Dec 16, 2016 (Reuters) – Sri Lankan shares fell for a third straight session on Friday to close at their lowest in more than two weeks, as a dollar rally to a 14-year peak after an interest rate increase by the U.S. Federal Reserve earlier this week kept investors subdued.
The 25-basis-point rate increase could hike borrowing costs of foreign capital for Sri Lanka and force the coalition government to borrow locally at higher interest rates, which could also result in movement of money from equities, analysts said.
The Fed also signalled a faster pace of increases in 2017, partly as a result of changes anticipated under a Donald Trump presidency, with the U.S. central bank hinting at three rate hikes next year instead of the two foreseen as of September.
The Colombo stock index ended 0.27 percent weaker at 6,268.61, its lowest close since Nov. 30. The bourse fell 0.88 percent for the week, its second weekly fall.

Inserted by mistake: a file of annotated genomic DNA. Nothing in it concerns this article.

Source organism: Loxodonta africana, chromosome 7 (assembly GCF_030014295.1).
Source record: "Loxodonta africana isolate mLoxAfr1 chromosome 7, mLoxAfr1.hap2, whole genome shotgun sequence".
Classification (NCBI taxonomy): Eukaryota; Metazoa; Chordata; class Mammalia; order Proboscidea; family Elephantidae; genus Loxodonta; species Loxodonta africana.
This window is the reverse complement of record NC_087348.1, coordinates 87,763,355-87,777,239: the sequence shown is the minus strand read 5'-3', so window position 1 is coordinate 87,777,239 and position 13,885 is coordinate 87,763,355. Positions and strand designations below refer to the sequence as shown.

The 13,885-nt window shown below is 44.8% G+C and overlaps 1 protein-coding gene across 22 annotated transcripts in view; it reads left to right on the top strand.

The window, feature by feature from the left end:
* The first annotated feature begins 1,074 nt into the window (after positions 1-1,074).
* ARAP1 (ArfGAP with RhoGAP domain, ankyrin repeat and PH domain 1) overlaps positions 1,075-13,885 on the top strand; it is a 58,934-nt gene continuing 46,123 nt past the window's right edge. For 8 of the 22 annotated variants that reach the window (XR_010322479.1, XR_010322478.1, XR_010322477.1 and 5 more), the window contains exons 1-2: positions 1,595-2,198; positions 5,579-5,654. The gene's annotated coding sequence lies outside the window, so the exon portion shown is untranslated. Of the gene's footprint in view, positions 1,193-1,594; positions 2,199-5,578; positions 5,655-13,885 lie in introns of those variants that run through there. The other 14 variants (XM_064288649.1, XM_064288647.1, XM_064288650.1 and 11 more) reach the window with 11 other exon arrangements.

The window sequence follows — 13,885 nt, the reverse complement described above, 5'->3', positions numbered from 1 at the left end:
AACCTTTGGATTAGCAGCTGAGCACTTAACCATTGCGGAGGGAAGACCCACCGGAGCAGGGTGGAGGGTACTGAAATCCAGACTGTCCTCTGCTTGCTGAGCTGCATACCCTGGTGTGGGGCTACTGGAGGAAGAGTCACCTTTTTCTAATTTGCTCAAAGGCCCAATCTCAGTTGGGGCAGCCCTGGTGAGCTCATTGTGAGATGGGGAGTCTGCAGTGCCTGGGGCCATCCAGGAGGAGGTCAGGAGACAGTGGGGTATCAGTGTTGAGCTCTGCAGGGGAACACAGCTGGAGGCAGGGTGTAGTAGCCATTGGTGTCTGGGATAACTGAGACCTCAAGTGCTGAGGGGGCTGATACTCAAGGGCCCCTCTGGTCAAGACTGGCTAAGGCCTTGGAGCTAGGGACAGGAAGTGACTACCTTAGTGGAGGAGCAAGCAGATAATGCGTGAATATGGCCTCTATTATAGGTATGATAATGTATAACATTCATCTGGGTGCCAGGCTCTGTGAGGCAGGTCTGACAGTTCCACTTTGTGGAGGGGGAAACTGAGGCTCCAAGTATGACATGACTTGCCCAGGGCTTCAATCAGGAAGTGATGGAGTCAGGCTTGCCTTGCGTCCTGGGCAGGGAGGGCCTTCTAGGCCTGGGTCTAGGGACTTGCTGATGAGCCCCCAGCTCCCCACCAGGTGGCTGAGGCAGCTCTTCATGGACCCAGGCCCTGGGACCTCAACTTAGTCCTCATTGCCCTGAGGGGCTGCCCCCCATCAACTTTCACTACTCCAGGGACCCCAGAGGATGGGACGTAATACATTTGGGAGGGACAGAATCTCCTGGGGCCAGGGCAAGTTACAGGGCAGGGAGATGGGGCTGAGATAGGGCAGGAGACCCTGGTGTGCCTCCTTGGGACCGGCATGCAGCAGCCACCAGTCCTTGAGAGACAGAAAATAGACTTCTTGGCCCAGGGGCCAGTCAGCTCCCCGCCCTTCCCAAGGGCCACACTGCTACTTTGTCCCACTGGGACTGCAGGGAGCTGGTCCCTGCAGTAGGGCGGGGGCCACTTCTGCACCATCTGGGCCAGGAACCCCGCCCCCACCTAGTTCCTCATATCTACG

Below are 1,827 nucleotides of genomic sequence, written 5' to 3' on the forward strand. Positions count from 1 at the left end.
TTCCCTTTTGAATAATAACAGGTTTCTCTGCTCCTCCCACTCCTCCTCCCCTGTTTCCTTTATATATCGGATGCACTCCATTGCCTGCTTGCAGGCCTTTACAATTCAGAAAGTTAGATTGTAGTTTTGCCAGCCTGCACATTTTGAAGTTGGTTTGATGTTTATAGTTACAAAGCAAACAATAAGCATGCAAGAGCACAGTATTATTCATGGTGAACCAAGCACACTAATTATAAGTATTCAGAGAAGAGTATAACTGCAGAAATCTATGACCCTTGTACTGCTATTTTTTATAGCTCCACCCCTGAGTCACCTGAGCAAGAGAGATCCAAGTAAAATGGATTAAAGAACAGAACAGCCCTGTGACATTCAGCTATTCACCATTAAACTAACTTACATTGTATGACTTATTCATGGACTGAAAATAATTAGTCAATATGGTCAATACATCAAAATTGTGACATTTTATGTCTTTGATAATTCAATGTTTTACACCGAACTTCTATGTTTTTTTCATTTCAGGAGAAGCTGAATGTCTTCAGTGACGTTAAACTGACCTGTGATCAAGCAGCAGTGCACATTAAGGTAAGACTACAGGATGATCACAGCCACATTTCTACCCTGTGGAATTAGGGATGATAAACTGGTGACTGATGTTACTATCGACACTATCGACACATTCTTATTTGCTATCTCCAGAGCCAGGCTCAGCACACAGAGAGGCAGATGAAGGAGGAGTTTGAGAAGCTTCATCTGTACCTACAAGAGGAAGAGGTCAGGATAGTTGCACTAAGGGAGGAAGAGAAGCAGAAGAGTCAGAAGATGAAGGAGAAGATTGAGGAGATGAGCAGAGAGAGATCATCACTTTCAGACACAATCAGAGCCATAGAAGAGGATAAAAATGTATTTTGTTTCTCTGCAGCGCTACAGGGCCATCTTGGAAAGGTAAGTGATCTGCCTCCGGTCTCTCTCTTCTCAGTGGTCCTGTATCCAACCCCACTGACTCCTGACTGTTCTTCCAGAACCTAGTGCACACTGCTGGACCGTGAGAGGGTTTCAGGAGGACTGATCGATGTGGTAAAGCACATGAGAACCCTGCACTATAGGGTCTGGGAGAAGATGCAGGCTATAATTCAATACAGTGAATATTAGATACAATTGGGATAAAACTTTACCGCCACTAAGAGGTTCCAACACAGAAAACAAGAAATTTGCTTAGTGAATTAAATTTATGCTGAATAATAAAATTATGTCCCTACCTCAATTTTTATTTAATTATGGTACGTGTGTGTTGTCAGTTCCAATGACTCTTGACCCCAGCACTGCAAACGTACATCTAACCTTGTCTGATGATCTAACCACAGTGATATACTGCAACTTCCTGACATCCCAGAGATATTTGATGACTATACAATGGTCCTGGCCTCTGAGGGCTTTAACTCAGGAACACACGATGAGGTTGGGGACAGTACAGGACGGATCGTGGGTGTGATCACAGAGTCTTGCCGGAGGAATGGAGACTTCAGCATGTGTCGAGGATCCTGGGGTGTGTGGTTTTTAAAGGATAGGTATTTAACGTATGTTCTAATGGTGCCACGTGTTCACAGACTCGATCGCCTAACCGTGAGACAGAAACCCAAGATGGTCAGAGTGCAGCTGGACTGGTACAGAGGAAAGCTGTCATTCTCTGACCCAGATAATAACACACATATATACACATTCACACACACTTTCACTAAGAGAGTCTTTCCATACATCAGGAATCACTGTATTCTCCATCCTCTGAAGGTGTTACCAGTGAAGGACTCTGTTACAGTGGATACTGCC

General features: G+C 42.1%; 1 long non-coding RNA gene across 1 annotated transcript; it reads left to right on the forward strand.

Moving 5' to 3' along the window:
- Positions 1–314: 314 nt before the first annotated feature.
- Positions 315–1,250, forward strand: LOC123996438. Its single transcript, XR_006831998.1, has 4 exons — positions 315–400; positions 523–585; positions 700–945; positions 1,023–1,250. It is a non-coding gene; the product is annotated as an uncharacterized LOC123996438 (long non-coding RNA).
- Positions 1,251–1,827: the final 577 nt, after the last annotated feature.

A block deal in Seylan Bank Plc boosted turnover, with dealers saying state-owned Bank of Ceylon sold 13 million shares to a foreign investor.
“A sizeable crossing of Seylan Bank boosted the turnover. Other than the Seylan trade, there was nothing. The market is getting slower by the day with the holiday mood,” said Dimantha Mathew, head of research, First Capital Equities (Pvt) Ltd.
Shares of Seylan Bank Plc ended steady, while Lanka ORIX Leasing Company Plc fell 4.49 percent and conglomerate John Keells Holdings Plc lost 1.
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Sri Lanka Telecom Plc dropped 2.61 percent, while Commercial Leasing and Finance Plc fell 5.88 percent.
Turnover stood at 1.86 billion rupees ($12.51 million), well above this year’s daily average of 753.4 million rupees.
Foreign investors bought a net 1.35 billion rupees worth of shares on Friday, extending the year-to-date net foreign inflow to 1.87 billion rupees worth of equities.